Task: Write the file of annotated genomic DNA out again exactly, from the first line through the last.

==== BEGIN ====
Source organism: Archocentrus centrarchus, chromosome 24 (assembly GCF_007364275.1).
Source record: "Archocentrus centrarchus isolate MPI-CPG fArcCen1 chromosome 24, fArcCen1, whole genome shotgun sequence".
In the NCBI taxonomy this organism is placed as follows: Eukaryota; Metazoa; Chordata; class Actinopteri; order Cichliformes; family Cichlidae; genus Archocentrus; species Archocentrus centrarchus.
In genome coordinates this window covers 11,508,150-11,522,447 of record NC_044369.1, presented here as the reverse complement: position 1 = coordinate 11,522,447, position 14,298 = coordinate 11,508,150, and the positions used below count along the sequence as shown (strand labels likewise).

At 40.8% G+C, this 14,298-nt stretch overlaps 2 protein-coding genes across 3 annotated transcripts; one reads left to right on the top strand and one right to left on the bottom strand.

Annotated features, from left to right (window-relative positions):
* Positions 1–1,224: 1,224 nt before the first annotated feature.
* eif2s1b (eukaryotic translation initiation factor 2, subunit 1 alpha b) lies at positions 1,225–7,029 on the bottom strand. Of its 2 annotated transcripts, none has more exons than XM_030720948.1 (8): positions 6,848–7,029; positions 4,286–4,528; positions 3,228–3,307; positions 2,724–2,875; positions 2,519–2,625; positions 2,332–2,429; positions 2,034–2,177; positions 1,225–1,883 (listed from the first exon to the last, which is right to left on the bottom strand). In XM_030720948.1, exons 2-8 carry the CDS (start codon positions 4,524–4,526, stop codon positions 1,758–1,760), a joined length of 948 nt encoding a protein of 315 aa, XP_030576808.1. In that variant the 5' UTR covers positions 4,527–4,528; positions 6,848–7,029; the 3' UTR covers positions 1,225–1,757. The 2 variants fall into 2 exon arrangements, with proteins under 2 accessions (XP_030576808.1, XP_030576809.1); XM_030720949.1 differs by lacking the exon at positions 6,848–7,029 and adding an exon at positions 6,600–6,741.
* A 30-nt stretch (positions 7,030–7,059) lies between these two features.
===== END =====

Source organism: Archocentrus centrarchus, chromosome 24 (assembly GCF_007364275.1).
Source record: "Archocentrus centrarchus isolate MPI-CPG fArcCen1 chromosome 24, fArcCen1, whole genome shotgun sequence".
In the NCBI taxonomy this organism is placed as follows: Eukaryota; Metazoa; Chordata; class Actinopteri; order Cichliformes; family Cichlidae; genus Archocentrus; species Archocentrus centrarchus.
In genome coordinates this window covers 11,508,150-11,522,447 of record NC_044369.1, presented here as the reverse complement: position 1 = coordinate 11,522,447, position 14,298 = coordinate 11,508,150, and the positions used below count along the sequence as shown (strand labels likewise).

At 40.8% G+C, this 14,298-nt stretch overlaps 2 protein-coding genes across 3 annotated transcripts; one reads left to right on the top strand and one right to left on the bottom strand.

Annotated features, from left to right (window-relative positions):
* Positions 1–1,224: 1,224 nt before the first annotated feature.
* eif2s1b (eukaryotic translation initiation factor 2, subunit 1 alpha b) lies at positions 1,225–7,029 on the bottom strand. Of its 2 annotated transcripts, none has more exons than XM_030720948.1 (8): positions 6,848–7,029; positions 4,286–4,528; positions 3,228–3,307; positions 2,724–2,875; positions 2,519–2,625; positions 2,332–2,429; positions 2,034–2,177; positions 1,225–1,883 (listed from the first exon to the last, which is right to left on the bottom strand). In XM_030720948.1, exons 2-8 carry the CDS (start codon positions 4,524–4,526, stop codon positions 1,758–1,760), a joined length of 948 nt encoding a protein of 315 aa, XP_030576808.1. In that variant the 5' UTR covers positions 4,527–4,528; positions 6,848–7,029; the 3' UTR covers positions 1,225–1,757. The 2 variants fall into 2 exon arrangements, with proteins under 2 accessions (XP_030576808.1, XP_030576809.1); XM_030720949.1 differs by lacking the exon at positions 6,848–7,029 and adding an exon at positions 6,600–6,741.
* A 30-nt stretch (positions 7,030–7,059) lies between these two features.